Sleep and pregnancy complications

Sleep and pregnancy complications

Orna Sever and Riva Tauman


Sleep is an essential biological function in humans. Sleep is governed by two major neural mechanisms: the sleep homeostatic process, which builds up as a function of time awake, and the daily circadian rhythm of sleep and wake propensity.

All adult humans sleep for approximately one-third of their lives; thus, the fetus is exposed to a mother who is asleep for one-third of their gestation (1). Alterations in sleep patterns are among a multitude of physiologic changes occurring during pregnancy in most women. Changes in sleep duration, sleep architecture, and sleep quality perceptions have all been reported, with clear differences between trimesters (2,3) (Figure 33.1).

In a large sample of women across all months of pregnancy, women have been shown to experience poor sleep quality (76%), insufficient nighttime sleep (38%), and significant daytime sleepiness (49%). Frequent nighttime awakenings were reported in almost all women, and daytime naps were reported to be taken by almost 80% of women. Symptoms of insomnia (57%), sleep-disordered breathing (SDB) (19%), and restless legs syndrome (RLS) (24%) were all commonly endorsed (4).

In the general population, epidemiologic studies have shown an association between short sleep duration and increased risk of obesity, diabetes, hypertension, and mortality (5,6). Specific sleep disorders, such as SDB, insomnia, circadian rhythm disorders, and RLS, have been linked with a higher risk of developing depression and cardiovascular and metabolic diseases (7,8).

The relationship between sleep and pregnancy outcomes has become an area of intense research interest in recent years. The associations between SDB, short sleep duration, sleep disruption, and adverse maternal and fetal outcomes were investigated, and the significance of sleep disturbances to maternal and fetal health during the short course of pregnancy is becoming clearer.

In this chapter, we review the most common sleep disorders in pregnancy, i.e., SDB, RLS, insomnia, and short sleep duration, and their effect on pregnancy outcomes.

Sleep-disordered breathing in pregnancy

SDB is a spectrum of abnormal respiration during sleep that ranges from “primary/habitual” snoring to obstructive sleep apnea (OSA). SDB is characterized by some combination of repeated events of partial or complete upper airway obstruction during sleep, disruption of ventilation, intermittent hypoxia, sleep fragmentation, and intrathoracic pressure swings. The clinical manifestations of SDB include snoring, witnessed breathing interruptions/pauses, gasping or choking, frequent awakenings, dry mouth, unrefreshing sleep, and daytime sleepiness. The diagnosis is confirmed by an overnight sleep study that can be conducted in the sleep laboratory (polysomnography) or at home (10). If left untreated, SDB can lead to severe neurocognitive, metabolic, and cardiovascular consequences (11).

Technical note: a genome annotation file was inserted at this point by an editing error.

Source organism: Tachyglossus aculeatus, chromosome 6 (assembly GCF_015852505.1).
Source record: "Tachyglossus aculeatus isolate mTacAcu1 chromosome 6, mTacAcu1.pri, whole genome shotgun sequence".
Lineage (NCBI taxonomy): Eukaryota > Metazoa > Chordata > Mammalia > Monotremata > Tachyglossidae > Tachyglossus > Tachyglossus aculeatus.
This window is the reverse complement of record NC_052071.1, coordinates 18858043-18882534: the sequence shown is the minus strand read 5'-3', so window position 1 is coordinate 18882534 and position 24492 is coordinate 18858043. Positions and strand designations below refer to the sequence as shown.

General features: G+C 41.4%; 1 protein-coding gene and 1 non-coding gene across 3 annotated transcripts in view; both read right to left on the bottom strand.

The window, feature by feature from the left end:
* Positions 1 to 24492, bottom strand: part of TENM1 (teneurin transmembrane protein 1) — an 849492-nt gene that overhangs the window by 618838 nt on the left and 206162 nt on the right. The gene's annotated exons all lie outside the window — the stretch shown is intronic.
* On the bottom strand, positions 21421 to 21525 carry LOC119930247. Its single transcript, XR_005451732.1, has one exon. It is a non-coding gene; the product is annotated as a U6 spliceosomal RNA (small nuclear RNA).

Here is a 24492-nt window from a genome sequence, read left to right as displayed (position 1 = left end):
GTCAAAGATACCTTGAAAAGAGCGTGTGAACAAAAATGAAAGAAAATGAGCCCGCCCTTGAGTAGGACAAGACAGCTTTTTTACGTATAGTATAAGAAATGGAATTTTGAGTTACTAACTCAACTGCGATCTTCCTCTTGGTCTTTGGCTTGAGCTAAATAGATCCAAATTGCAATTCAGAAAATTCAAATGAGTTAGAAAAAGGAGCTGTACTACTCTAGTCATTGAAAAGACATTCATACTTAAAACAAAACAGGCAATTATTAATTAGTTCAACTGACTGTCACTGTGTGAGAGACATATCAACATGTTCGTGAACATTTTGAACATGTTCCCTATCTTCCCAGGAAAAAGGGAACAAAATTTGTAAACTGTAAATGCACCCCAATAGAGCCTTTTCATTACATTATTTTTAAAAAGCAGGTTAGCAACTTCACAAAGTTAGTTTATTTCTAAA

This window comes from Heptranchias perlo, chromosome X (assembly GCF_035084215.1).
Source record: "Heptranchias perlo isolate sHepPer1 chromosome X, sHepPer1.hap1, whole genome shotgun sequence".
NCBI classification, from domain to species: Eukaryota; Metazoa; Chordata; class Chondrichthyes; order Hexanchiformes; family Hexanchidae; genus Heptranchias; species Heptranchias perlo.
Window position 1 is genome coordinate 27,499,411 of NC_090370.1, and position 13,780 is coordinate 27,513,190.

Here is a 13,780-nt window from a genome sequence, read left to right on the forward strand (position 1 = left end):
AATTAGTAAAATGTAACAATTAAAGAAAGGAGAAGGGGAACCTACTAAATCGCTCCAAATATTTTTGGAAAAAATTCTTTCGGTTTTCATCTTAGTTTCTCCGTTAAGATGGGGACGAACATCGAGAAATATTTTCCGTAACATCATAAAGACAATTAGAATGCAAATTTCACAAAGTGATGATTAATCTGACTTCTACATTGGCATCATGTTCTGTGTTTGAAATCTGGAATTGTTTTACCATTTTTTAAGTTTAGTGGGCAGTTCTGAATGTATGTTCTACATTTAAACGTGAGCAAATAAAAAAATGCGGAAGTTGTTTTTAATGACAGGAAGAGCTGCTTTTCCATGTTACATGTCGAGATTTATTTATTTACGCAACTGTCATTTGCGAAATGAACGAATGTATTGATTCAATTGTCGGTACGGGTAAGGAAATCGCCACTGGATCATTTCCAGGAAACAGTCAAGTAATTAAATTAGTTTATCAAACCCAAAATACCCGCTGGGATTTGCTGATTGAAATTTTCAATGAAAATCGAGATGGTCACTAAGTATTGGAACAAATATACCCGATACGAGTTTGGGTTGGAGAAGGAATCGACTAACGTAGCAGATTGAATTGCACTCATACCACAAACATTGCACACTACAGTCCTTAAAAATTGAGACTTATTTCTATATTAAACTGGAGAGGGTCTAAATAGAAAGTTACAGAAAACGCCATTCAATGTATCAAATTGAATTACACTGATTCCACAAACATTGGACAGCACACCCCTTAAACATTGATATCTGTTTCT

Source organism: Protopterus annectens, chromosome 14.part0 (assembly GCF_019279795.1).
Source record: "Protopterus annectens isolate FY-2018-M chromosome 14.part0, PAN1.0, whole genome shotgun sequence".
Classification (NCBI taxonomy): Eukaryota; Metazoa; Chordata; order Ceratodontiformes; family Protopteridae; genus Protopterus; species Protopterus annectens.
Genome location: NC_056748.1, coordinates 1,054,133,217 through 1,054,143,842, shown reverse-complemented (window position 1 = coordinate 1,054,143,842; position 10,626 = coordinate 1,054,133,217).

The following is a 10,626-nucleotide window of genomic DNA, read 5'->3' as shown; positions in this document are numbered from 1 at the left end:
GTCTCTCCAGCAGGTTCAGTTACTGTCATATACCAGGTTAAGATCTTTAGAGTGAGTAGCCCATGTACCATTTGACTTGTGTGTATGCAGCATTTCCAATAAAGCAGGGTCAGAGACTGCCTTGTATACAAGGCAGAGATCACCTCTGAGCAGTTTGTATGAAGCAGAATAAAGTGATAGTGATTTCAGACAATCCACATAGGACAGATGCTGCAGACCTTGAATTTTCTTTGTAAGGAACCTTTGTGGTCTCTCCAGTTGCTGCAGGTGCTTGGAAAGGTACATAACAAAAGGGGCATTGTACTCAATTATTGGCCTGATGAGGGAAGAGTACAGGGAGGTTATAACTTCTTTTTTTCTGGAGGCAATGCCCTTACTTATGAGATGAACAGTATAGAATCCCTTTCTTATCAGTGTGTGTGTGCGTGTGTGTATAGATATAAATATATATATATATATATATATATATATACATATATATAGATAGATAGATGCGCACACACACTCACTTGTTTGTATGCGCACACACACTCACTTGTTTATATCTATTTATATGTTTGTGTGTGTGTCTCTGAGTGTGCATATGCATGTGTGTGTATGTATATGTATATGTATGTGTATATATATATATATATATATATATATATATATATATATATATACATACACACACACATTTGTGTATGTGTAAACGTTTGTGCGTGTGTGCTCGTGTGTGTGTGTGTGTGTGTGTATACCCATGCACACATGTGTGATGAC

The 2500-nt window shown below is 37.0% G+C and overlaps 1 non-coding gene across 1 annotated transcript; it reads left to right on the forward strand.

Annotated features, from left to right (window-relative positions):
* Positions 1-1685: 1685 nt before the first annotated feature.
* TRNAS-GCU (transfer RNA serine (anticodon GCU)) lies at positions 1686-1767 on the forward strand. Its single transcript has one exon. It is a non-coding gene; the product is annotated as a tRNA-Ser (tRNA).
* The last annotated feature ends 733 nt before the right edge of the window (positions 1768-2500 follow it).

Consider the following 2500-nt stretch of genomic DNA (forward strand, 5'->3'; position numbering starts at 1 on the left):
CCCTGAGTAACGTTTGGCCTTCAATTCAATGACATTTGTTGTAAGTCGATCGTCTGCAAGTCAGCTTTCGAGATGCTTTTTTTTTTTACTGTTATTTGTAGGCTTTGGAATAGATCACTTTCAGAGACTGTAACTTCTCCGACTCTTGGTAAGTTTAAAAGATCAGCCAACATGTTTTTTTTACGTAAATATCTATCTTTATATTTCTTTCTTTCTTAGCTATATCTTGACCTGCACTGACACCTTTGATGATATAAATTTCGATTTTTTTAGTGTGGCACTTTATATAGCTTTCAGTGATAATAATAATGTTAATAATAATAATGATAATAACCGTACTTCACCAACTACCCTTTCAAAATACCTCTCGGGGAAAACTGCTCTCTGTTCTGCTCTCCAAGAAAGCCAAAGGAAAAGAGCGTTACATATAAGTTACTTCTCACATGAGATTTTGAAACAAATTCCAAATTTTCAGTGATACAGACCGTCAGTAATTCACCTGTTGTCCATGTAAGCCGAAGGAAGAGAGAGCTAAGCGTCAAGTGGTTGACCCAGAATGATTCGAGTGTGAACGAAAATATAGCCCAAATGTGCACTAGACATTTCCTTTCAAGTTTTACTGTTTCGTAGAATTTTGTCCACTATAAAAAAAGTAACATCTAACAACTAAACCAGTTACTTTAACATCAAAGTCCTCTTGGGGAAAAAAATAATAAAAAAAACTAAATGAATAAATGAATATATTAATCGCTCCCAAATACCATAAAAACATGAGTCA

During pregnancy, physiological and hormonal changes render women susceptible to worsening or to developing SDB. Potential risk factors include reduction in upper airway size due to increased fluid retention and weight gain, nasal obstruction due to increased edema from high estrogen (also known as pregnancy rhinitis), and changes in lung mechanics (reduced functional residual capacity and residual volume) (12).

Similar to the general population, obesity and increased age have been shown to increase the risk of SDB during pregnancy (13). Since approximately 37% of women of reproductive age are considered obese (14), maternal SDB has become more common with a 24% annual increase in prevalence (15). High-risk women with chronic hypertension, gestational diabetes, a history of preeclampsia, and/or a twin gestation are also at increased risk for developing SDB (16). Similar to the general population, SDB may improve with lateral positioning due to the effect on lung dynamics and upper airway dimensions (17).

The prevalence of OSA in the nonpregnant population of reproductive age women is 0.7%–6.5% (18). In pregnancy, habitual snoring has been reported in up to 46% in the third trimester (19), and the prevalence of gestational OSA based on objective assessment of sleep was found to be 3.6% in early pregnancy and 8.3% in midpregnancy (20). The diagnosis of SDB in women is often not simple. In the general population, women are likely to be delayed in receiving a diagnosis of SDB due to their low self-reports of classic symptoms, different spectrum of symptoms including daytime fatigue, morning headaches, symptoms of depression, and sleepiness that are not very specific and can be even more confusing during pregnancy (21).

Data from recent years suggest that SDB during pregnancy increases the risk of gestational hypertensive disorders and gestational diabetes (15,22). In a large prospective cohort study including 3,306 nulliparous women who underwent home sleep apnea testing in early and mid-pregnancy, it has been demonstrated that women with OSA were at increased risk for developing preeclampsia and gestational diabetes, after adjusting for confounding variables (20). Interestingly, in women with preeclampsia, reversibility of symptoms was demonstrated following treatment of OSA and even improvement in fetal well-being in utero (23,24).